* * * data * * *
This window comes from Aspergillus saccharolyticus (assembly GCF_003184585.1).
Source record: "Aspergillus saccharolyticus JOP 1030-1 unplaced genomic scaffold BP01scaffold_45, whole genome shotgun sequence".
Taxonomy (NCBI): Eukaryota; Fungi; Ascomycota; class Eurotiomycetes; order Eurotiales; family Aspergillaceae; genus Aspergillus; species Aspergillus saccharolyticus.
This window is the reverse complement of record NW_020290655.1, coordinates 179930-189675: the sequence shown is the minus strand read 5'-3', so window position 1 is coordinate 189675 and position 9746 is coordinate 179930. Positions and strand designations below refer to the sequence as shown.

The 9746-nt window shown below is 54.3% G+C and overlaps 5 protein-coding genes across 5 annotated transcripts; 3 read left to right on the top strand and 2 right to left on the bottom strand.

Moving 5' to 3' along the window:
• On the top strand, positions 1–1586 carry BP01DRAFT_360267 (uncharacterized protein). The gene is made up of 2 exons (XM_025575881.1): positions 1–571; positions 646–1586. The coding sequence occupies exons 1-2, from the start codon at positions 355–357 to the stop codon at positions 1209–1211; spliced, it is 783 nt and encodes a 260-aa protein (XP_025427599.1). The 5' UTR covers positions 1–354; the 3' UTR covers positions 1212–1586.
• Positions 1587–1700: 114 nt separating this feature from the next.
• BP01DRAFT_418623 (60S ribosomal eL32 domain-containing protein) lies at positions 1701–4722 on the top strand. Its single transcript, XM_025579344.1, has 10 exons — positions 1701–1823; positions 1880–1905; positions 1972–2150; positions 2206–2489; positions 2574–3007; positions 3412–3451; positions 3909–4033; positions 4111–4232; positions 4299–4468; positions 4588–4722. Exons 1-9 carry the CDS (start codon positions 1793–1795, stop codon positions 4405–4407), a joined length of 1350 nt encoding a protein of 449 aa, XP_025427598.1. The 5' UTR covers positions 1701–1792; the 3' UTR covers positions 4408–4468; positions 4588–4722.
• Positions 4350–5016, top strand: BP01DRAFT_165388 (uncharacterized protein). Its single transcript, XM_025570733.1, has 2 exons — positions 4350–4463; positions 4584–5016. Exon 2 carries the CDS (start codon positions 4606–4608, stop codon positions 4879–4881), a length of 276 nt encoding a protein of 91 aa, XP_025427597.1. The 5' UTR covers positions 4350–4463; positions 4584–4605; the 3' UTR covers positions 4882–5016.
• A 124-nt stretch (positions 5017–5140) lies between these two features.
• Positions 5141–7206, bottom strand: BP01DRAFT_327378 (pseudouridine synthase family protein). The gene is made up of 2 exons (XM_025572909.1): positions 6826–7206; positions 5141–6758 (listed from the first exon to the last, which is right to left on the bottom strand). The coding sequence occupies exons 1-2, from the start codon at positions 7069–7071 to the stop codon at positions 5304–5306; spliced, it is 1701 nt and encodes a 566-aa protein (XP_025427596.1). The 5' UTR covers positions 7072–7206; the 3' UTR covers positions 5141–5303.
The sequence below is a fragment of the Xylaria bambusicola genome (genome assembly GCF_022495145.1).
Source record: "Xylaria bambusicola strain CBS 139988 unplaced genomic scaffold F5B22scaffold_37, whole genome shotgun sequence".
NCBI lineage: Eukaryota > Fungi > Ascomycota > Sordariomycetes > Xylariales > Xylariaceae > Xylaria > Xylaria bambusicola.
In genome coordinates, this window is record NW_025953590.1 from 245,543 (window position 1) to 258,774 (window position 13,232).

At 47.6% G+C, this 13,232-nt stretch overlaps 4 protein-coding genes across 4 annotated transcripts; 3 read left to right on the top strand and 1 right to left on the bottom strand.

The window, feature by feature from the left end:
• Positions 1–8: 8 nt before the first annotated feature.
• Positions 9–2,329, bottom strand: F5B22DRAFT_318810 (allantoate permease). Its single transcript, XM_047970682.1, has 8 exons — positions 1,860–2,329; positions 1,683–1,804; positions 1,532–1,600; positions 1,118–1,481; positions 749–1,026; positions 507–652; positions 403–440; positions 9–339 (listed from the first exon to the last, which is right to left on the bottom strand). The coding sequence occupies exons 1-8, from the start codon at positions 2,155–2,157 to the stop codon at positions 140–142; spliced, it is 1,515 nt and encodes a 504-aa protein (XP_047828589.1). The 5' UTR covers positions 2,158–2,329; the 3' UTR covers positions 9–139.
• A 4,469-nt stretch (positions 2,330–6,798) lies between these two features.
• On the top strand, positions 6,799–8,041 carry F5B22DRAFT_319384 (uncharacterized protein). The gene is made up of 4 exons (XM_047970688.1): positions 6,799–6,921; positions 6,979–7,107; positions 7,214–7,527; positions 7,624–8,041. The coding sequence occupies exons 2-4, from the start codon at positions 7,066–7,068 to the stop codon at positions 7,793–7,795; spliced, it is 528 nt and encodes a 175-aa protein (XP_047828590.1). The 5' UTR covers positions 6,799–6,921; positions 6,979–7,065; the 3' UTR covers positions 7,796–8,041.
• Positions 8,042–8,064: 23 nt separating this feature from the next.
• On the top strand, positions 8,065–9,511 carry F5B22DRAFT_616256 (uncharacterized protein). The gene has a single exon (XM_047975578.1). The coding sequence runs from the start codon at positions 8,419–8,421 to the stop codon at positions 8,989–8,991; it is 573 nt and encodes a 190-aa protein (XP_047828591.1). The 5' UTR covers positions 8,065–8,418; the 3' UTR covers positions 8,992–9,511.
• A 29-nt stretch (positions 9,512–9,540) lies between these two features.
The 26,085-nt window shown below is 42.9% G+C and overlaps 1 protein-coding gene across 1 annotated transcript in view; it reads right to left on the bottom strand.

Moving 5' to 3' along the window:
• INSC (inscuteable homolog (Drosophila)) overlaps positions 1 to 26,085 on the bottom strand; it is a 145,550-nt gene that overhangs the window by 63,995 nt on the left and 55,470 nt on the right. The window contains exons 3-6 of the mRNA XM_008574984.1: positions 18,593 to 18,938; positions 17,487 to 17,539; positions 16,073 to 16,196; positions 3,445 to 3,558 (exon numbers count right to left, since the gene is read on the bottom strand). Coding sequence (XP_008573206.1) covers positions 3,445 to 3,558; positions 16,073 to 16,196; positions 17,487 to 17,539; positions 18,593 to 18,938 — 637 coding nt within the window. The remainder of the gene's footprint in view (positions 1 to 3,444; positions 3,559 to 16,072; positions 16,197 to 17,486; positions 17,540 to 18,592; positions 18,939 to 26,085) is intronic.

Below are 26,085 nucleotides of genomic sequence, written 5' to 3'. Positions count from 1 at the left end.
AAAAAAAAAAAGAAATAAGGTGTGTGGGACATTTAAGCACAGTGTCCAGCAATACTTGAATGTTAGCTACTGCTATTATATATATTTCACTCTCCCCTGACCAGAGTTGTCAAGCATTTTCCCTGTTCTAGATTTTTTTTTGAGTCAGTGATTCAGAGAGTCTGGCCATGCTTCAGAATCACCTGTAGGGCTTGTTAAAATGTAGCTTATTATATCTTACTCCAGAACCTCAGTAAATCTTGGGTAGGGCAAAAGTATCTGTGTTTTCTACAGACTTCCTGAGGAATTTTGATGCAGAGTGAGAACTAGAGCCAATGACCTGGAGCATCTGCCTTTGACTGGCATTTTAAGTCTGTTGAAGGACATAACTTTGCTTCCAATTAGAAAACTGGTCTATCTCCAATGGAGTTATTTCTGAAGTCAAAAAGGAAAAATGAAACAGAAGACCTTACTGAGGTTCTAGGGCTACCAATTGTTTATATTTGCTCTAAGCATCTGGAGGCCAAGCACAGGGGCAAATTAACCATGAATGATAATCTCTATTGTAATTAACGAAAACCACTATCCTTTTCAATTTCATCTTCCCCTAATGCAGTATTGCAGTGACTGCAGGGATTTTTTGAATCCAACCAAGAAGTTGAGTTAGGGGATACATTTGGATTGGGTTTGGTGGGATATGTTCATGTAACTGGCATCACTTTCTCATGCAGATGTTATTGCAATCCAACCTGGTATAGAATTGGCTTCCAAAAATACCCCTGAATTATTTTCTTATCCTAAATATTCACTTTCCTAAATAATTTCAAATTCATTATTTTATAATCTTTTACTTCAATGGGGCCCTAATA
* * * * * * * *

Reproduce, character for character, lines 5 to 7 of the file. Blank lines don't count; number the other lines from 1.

The 9746-nt window shown below is 54.3% G+C and overlaps 5 protein-coding genes across 5 annotated transcripts; 3 read left to right on the top strand and 2 right to left on the bottom strand.

Moving 5' to 3' along the window:
• On the top strand, positions 1–1586 carry BP01DRAFT_360267 (uncharacterized protein). The gene is made up of 2 exons (XM_025575881.1): positions 1–571; positions 646–1586. The coding sequence occupies exons 1-2, from the start codon at positions 355–357 to the stop codon at positions 1209–1211; spliced, it is 783 nt and encodes a 260-aa protein (XP_025427599.1). The 5' UTR covers positions 1–354; the 3' UTR covers positions 1212–1586.